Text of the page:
Christopher Dromey, Chair
140 TLRB, (801) 422-4318
David O. McKay School of Education Student Services
120 MCKB, (801) 422-3426
This is a limited-enrollment program requiring departmental approval for admission. Please see the information below regarding requirements for admission to this major. Additional information is available on the department's website: http://education.byu.edu/comd.
The discipline of communication disorders contains two related fields, speech-language pathology and audiology. The field of speech-language pathology is focused on helping individuals develop their communication abilities or regain lost communication skills through rehabilitation services. The field serves persons with speech and language disorders such as stuttering, articulation problems, aphasia, voice disorders, language delay, and similar communication difficulties. Students develop a knowledge base about speech and language development, the anatomy and physiology of the speech mechanism, the neurology of perception and production of speech and language, the disorders that cause speech and language problems, and the intervention and remediation strategies for treating communication disorders. Professionals often work in public schools, hospitals, private or community clinics, or private practice.
Audiology is a profession that deals with the measurement of hearing and hearing impairment. Audiology includes the study of the nervous system and how we process auditory information, the testing and analysis of disorders of the auditory system, the use of hearing aids, cochlear implants, and other assistive listening devices to enhance hearing capabilities in individuals with hearing loss or other disorders of the auditory system. Professionals typically work with hearing aid manufacturers, in public schools, hospitals, private or community clinics, or in private practice.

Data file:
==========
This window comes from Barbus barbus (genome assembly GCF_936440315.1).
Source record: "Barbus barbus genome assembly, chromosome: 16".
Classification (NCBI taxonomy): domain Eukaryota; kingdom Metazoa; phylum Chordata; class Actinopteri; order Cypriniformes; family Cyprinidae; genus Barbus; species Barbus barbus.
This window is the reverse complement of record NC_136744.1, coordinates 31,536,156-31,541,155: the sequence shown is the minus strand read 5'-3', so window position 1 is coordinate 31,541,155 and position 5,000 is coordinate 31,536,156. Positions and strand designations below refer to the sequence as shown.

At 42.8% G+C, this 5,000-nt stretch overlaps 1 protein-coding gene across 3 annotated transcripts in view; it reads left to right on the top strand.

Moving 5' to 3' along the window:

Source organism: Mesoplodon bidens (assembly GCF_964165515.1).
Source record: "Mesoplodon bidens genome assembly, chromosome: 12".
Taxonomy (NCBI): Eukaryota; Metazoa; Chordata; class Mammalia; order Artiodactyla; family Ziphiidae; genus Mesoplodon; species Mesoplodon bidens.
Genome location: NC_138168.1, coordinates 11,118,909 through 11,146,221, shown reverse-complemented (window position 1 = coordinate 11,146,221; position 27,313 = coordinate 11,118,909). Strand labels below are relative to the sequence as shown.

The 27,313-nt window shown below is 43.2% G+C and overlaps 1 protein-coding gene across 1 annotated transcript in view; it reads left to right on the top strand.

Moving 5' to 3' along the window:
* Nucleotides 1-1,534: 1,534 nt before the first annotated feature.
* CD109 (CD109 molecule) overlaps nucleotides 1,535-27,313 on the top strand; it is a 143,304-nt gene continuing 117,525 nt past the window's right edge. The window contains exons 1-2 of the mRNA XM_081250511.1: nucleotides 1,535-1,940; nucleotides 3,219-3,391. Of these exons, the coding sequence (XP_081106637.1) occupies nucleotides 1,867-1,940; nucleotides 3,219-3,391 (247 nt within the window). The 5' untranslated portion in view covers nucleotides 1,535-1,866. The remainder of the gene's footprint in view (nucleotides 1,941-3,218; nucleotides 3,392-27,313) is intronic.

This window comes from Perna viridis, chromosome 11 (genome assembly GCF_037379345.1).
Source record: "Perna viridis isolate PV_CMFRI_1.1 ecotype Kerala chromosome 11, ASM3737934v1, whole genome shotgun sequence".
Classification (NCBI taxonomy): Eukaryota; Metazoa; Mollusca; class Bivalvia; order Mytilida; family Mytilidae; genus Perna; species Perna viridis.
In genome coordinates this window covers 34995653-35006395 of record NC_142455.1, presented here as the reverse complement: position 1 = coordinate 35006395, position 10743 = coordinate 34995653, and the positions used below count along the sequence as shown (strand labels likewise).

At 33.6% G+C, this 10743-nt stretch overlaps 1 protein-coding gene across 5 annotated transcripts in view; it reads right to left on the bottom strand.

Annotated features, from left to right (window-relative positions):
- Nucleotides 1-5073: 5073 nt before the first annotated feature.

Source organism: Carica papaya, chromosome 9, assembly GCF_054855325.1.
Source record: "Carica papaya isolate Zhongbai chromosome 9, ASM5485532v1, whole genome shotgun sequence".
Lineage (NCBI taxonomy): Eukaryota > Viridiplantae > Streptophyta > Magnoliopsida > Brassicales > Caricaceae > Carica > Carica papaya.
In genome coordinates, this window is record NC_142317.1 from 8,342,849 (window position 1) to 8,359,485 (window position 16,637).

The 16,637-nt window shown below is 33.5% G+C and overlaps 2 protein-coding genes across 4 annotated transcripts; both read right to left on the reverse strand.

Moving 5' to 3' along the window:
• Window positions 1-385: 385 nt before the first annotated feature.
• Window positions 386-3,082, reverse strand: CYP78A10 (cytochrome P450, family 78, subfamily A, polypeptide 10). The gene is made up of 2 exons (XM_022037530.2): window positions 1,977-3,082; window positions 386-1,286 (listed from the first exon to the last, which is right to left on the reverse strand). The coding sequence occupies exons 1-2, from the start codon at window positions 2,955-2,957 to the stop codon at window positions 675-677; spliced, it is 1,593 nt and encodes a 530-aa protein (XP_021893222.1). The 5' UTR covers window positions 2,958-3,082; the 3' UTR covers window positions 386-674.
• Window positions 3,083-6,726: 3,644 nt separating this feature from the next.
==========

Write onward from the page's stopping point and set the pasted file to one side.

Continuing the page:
This is a preprofessional program leading to a graduate degree that is required for entrance into the profession.
Students must be accepted into the Communication Disorders (ComD) major before they may take 300- or 400-level courses in the department. To apply, students must have completed the following three courses:
Acceptance to the program is based on the grade point average (GPA) from these three courses. The minimum GPA required for admission to the program is determined by number of students admitted to the program (currently 100), and the minimum GPA will thus vary from year to year. Both the number of students admitted and the minimum GPA required for admission are subject to change. GPA data on previous years are available on the department website.
Only one repeat of each course is allowed for purposes of determining acceptance to the major. The application deadlines are January 1, May 1, and September 1. Application forms are available in the Education Student Services Center (120 MCKB), the ComD department office (136 TLRB), or on the department's web site at http://education.byu.edu/comd. These same program acceptance requirements must be followed to declare a minor in ComD.
To receive a BYU bachelor's degree a student must complete, in addition to all requirements for a specific major, the following university requirements:
Students should see their college advisement center for help or information concerning the undergraduate programs.
MS in Communication Disorders
For more information see the BYU 2014–2015 Graduate Catalog.